Entryway Spruce Up

by Jane VanOsdol on July 25, 2011

What’s your front entryway saying to people as they drive by or enter your home? If it has been a long time since you’ve really looked at your entryway, you may want to consider what kind of an impression it’s leaving with people.

First of all look over your entryway with a critical eye. What are the strengths of this area that could be enhanced and improved upon, and what are the defects that need to be fixed? Let’s consider a few problems that are easy to overlook but fairly quick fixes.

  • Weeds. Weeds always grow faster than plants, and it doesn’t take long before your front flower bed is brimming with these pests. Fortunately the only cost that this involves is one of your time. Invest a few hours in weeding your flower bed, and you’ll be amazed at the difference that a tidy landscape makes in the look of your home.
  • Overgrown patches. Do you have an area that just needs to be ripped up and replanted? Sometimes that’s the only solution for a bed that’s been taken over by an invasive planting gone wild. Rip it out, replace it with a spreading annual like petunias for instant color and then mulch it heavily. This will instantly fix the mess, but it isn’t permanent, so you have time to plan what you want to do long term with the bed for the next planting season.
  • Cracked cement steps. If unsightly cracks are marring your front steps, you’ll want to fix this problem. Small hairline cracks are a quick fix. If you have larger cracks, you may want to consult with a home improvement specialist to do the work if you’re not sure of your ability to handle it, or if there is a deeper underlying issue as  to what’s causing the cracks.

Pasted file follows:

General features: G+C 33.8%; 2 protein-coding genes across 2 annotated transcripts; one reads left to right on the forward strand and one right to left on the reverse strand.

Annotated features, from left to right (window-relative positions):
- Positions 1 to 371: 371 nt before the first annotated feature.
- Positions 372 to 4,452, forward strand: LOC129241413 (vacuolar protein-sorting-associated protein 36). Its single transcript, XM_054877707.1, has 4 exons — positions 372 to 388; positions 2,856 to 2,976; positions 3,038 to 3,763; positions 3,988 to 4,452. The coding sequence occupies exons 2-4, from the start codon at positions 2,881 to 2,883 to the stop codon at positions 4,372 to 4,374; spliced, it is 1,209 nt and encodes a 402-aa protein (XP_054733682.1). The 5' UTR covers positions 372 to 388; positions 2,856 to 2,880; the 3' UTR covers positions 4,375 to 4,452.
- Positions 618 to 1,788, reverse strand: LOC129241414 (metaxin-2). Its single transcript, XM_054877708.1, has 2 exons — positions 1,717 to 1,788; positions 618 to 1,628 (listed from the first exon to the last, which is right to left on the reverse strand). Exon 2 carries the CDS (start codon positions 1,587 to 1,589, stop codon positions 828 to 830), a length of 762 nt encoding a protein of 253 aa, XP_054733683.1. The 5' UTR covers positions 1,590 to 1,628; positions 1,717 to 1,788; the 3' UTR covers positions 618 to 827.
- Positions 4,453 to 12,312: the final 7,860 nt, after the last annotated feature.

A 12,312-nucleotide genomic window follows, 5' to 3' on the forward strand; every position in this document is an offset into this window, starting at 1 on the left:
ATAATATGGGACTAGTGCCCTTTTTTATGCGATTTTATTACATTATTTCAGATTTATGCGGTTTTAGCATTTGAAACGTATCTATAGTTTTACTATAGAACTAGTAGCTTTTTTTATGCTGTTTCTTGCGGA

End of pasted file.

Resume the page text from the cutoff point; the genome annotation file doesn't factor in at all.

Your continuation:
• Dry-as-the-desert area. Sometimes because of a partially enclosed area or the sun reflecting off the side of the house, you may have an area by your front door that is just so dry nothing will grow there. If you’ve fussed over this spot for years, it may be time to come up with a new plan. Instead of wasting any more time and resources on planting in this area, why not cover this ground with white marble stones? You can first lay down landscaping fabric so weeds don’t pop up and then put down a couple of inches of marble stones. If you don’t like hassling with heavy bags of stones, this is a good job for a home remodeling expert to handle for you. Once the stones are in place, add an interesting element such as a gazing ball, decorative flag, bird bath or small fountain. Depending upon what you’re going to add, you may want to install a shepherd’s hook or other accessory before you lay the stones down.
  • Fresh coat of paint. Perhaps your front door or some wood trim t needs a fresh coat of paint. Get a small can of outdoor paint and watch this area pop with color.
  • Focal point. Make sure that the landing area of your front doorway has an interesting element that accents the rest of your home. Even if your entryway is tiny, a cheerful pot of colorful flowers will brighten up the space. If you have more room, a small iron table with a pottery bowl full of river rocks is a nice addition. Look for something that  draws your visitors in to your home.

Sprucing up your entryway doesn’t have to cost a mint. These few simple fixes will turn a dull, drab entryway into a cheerful, welcoming space that leaves a good first impression.

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